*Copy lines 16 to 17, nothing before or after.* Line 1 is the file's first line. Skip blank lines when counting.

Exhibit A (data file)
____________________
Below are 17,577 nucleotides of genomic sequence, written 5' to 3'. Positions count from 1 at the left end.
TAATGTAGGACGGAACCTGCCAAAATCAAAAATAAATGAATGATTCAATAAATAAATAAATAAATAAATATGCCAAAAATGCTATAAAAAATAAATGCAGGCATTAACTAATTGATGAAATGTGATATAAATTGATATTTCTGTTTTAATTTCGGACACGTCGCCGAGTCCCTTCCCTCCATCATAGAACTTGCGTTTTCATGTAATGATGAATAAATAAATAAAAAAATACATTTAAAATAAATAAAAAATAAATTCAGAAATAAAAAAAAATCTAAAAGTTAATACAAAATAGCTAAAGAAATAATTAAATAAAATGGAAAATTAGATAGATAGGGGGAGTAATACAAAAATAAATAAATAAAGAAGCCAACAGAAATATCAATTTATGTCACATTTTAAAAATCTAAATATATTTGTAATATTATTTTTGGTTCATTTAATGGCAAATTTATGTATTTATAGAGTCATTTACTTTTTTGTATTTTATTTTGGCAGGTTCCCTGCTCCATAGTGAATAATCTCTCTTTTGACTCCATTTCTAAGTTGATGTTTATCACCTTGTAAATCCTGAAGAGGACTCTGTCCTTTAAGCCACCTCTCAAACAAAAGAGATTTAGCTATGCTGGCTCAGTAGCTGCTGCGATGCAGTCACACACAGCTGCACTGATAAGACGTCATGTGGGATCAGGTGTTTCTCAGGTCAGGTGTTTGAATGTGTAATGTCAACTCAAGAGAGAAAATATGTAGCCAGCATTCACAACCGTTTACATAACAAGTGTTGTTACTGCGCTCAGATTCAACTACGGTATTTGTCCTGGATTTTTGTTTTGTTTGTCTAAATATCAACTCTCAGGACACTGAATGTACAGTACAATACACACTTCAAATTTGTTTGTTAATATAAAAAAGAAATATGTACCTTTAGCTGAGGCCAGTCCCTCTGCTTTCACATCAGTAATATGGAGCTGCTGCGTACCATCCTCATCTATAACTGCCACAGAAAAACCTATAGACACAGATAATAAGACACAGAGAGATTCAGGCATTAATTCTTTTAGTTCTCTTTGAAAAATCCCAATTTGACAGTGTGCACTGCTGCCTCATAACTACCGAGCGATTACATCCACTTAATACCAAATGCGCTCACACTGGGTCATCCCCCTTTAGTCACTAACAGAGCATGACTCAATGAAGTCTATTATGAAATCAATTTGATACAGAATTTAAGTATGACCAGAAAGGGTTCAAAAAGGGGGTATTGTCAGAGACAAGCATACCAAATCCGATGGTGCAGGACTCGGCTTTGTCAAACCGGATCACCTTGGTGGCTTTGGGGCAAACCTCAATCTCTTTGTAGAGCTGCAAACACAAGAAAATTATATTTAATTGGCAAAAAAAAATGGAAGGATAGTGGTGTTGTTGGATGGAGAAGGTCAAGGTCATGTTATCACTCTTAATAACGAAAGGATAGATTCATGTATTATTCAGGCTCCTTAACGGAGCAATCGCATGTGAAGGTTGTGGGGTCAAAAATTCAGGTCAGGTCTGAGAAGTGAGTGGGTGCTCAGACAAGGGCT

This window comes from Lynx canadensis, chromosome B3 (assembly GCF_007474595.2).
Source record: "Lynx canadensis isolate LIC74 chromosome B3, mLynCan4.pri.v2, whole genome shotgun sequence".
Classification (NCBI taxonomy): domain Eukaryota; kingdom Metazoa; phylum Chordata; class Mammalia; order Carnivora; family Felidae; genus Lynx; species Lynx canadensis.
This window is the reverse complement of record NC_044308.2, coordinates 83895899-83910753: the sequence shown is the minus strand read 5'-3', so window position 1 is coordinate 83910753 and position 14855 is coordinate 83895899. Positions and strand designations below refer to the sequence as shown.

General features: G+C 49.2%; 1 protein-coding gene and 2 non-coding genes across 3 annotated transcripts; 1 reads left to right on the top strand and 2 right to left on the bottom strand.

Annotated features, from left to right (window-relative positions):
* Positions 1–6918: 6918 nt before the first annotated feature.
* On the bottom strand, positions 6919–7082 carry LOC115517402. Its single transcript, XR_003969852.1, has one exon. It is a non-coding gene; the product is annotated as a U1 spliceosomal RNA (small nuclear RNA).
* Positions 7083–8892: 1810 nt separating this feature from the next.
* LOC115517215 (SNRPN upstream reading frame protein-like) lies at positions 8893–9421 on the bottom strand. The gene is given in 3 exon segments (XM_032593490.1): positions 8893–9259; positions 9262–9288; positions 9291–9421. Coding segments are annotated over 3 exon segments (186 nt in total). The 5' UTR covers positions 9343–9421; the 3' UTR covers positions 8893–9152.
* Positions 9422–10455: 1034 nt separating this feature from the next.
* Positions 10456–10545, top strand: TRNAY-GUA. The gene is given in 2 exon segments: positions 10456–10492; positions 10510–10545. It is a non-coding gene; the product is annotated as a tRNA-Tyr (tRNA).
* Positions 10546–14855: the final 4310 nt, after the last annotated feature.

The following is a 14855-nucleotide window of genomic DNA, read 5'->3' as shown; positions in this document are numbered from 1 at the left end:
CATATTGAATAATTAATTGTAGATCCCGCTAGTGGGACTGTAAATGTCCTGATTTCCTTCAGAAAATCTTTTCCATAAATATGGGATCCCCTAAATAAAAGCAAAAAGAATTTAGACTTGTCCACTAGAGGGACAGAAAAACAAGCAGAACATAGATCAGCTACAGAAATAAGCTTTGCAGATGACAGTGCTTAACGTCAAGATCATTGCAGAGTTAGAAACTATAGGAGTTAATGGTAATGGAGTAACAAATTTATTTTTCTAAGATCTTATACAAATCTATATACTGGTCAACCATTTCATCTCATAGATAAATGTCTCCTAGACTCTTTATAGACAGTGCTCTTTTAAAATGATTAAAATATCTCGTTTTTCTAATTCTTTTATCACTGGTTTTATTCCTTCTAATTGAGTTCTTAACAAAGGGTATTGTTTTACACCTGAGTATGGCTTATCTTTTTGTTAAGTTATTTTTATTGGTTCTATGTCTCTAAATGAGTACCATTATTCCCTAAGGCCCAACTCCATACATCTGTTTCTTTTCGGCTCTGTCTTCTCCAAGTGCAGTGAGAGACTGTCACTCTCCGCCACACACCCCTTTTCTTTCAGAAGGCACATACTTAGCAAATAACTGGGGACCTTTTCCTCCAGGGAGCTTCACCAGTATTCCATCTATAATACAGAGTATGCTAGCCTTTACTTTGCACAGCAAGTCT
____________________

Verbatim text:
The following is a 14855-nucleotide window of genomic DNA, read 5'->3' as shown; positions in this document are numbered from 1 at the left end:
CATATTGAATAATTAATTGTAGATCCCGCTAGTGGGACTGTAAATGTCCTGATTTCCTTCAGAAAATCTTTTCCATAAATATGGGATCCCCTAAATAAAAGCAAAAAGAATTTAGACTTGTCCACTAGAGGGACAGAAAAACAAGCAGAACATAGATCAGCTACAGAAATAAGCTTTGCAGATGACAGTGCTTAACGTCAAGATCATTGCAGAGTTAGAAACTATAGGAGTTAATGGTAATGGAGTAACAAATTTATTTTTCTAAGATCTTATACAAATCTATATACTGGTCAACCATTTCATCTCATAGATAAATGTCTCCTAGACTCTTTATAGACAGTGCTCTTTTAAAATGATTAAAATATCTCGTTTTTCTAATTCTTTTATCACTGGTTTTATTCCTTCTAATTGAGTTCTTAACAAAGGGTATTGTTTTACACCTGAGTATGGCTTATCTTTTTGTTAAGTTATTTTTATTGGTTCTATGTCTCTAAATGAGTACCATTATTCCCTAAGGCCCAACTCCATACATCTGTTTCTTTTCGGCTCTGTCTTCTCCAAGTGCAGTGAGAGACTGTCACTCTCCGCCACACACCCCTTTTCTTTCAGAAGGCACATACTTAGCAAATAACTGGGGACCTTTTCCTCCAGGGAGCTTCACCAGTATTCCATCTATAATACAGAGTATGCTAGCCTTTACTTTGCACAGCAAGTCT